Welcome to Me

MV5BMTA0NTAyNTYwNDheQTJeQWpwZ15BbWU4MDY2ODcyNTQx._V1_SX640_SY720_Director: Shira Piven

Writer: Eliot Laurence

Cast: Kristen Wiig as Alice Klieg, Wes Bentley as Gabe Ruskin, James Marsden as Rich Ruskin, Linda Cardellini as Gina Selway, Tim Robbins as Dr. Daryl Moffet, Joan Cusack as Dawn Hurley, Jennifer Jason Leigh as Deb Moseley, Alan Tudyk as Ted Thurber, Thomas Mann as Rainer Ybarra

Rated R for sexual content, some graphic nudity, language and brief drug use

Running time: 1 hour 28 minutes

IMDB page: http://www.imdb.com/title/tt2788716

Plot: When she wins the lottery, a woman with borderline personality disorder decides to star in her own TV show.

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One of cinema’s most annoying tropes is the trivialization of mental illness. Whether it’s a serious drama like The Soloist or a quirky “manic pixie dream girl” adventure, filmmakers of all stripes treat seriously troubling behavior as if it signaled genius or authenticity, instead of a medical disorder.

Welcome to Me could easily have stumbled into this category. Wiig is an incredibly likable performer, and Laurence writes just enough pathos into the script to make Alice someone to root for. She’s funny, she’s trying, she’s hurting deeply. What’s not to love about her?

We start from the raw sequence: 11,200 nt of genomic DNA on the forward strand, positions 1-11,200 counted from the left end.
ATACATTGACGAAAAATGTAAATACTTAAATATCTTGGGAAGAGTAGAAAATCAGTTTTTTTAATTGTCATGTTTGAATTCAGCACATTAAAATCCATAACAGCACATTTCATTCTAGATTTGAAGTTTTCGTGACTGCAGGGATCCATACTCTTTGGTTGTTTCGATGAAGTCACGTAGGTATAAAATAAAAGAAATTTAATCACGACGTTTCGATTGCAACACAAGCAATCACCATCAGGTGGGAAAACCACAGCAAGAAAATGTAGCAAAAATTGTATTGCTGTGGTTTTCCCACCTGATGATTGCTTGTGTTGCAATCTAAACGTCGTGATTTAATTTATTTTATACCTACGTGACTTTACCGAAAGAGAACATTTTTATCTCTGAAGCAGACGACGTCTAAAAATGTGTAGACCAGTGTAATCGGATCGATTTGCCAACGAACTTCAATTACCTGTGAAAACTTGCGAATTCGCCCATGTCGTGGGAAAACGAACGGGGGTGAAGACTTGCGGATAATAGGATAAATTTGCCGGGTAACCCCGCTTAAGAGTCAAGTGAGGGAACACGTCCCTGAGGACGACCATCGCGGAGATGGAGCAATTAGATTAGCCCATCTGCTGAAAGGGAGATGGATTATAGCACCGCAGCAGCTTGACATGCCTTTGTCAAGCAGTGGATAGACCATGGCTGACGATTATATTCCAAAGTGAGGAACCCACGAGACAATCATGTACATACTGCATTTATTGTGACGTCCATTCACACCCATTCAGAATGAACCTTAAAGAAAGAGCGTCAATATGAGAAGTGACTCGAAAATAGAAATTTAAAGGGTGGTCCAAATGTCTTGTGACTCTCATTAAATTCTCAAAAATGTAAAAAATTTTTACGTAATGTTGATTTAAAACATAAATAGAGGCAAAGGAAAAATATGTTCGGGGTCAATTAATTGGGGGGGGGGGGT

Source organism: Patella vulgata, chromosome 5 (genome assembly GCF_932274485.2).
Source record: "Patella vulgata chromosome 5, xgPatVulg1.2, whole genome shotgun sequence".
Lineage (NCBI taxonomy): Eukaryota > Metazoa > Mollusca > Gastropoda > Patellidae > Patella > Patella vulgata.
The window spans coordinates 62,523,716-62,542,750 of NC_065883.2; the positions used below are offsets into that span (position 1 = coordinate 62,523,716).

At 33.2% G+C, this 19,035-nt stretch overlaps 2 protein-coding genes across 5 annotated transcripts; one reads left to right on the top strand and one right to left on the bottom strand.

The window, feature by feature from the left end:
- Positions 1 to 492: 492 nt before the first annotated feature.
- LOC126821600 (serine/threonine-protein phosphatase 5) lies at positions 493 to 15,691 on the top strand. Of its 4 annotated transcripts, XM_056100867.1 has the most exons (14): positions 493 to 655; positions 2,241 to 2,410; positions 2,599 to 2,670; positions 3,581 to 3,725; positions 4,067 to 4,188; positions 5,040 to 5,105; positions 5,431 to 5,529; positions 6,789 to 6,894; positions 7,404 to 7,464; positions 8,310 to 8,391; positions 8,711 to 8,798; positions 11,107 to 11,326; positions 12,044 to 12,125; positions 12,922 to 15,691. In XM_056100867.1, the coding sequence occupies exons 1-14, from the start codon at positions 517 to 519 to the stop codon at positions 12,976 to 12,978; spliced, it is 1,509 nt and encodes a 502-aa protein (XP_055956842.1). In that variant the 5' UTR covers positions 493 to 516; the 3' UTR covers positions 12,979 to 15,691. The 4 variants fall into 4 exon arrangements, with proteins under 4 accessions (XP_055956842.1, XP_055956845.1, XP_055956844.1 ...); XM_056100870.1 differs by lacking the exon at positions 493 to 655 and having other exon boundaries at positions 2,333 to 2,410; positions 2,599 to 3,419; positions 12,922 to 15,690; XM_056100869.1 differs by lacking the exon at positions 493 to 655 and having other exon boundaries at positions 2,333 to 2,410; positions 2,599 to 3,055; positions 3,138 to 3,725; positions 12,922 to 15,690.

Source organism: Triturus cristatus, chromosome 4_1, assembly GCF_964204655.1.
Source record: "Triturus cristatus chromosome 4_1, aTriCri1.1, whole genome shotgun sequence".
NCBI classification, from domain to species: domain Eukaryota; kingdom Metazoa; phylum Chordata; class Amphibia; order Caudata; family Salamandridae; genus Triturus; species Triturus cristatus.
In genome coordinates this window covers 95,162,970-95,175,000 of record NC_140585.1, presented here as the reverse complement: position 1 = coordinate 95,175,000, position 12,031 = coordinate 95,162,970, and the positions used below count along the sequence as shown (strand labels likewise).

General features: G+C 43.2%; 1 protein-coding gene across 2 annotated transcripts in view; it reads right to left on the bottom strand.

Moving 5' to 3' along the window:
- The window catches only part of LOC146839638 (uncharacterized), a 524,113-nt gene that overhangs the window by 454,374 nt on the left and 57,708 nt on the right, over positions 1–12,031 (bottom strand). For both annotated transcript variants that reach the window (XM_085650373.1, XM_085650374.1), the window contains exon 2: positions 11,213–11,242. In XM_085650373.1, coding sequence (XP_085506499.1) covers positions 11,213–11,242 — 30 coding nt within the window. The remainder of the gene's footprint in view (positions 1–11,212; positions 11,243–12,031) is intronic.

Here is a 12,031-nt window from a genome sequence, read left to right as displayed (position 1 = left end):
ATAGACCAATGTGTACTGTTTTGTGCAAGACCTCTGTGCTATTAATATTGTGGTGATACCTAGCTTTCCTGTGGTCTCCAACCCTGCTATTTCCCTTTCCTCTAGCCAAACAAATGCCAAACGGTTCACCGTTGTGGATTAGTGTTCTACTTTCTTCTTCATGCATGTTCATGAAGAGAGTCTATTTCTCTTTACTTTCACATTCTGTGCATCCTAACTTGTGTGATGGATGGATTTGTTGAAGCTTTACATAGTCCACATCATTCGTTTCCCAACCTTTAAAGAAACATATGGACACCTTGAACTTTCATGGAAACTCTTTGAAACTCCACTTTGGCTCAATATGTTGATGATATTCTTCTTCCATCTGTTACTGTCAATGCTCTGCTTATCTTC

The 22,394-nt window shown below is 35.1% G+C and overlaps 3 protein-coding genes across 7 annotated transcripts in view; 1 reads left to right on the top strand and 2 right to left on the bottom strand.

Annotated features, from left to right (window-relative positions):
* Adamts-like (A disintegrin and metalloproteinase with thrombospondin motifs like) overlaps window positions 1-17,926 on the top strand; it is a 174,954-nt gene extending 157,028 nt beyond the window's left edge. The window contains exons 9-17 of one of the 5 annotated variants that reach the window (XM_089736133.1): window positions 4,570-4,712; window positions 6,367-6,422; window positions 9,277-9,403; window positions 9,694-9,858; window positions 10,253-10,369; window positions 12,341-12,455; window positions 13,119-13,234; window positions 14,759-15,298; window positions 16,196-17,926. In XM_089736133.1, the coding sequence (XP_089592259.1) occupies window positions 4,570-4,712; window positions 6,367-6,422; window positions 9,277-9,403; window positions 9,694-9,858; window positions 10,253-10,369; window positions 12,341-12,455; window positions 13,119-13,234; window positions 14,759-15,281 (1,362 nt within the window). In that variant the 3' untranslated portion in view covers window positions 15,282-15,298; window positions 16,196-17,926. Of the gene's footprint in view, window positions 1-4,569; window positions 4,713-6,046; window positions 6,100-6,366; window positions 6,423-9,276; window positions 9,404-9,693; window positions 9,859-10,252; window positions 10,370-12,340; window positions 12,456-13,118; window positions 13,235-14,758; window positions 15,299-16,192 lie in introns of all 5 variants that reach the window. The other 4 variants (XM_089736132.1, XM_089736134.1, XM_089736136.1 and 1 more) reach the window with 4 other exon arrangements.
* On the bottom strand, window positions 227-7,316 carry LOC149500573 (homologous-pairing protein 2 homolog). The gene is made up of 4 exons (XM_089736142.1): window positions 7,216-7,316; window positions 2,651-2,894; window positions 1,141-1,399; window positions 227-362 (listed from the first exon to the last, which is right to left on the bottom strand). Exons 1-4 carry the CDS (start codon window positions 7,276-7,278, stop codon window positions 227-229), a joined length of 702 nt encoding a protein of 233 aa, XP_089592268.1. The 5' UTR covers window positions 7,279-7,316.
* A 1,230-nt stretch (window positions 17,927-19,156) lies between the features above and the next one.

Plenty, and that’s what sets this movie apart. No one involved is afraid to show how unstable Alice really is. She’s been diagnosed with a number of conditions over the years, with borderline personality disorder being the most recent. Her oblivious narcissism shields her from the hurtful way she treats friends and family, and winning the lottery just gives her another layer of protection.

Her show plays like an Adult Swim version of Oprah, a self-help confessional (emphasis on self) from another planet. Alice’s fan base is complicit in her eventual breakdown, treating her like the harmless eccentric she’s not. The people who know her well – best friend, ex-husband, parents – are cautious and worried, but millions of dollars will buy new, clueless friends.

When things inevitably go south, Piven and Laurence don’t soften the blow. Alice is a woman with major problems she refuses to confront, and there is no easy way out for her. She has to repair her relationships, listen to her doctor, and try to live in a way that doesn’t bulldoze everything around her. She simply won’t make it otherwise.

Wiig is extraordinary – like Steve Carell and Robin Williams before her, she digs into her comic persona just enough to reveal the darker, dramatic potential underneath. If there’s any justice, she’ll also be in the running for an Oscar, or at least a lot more interesting roles. Who needs a Bridesmaids sequel when you’ve got this much more to offer? 5/12/15

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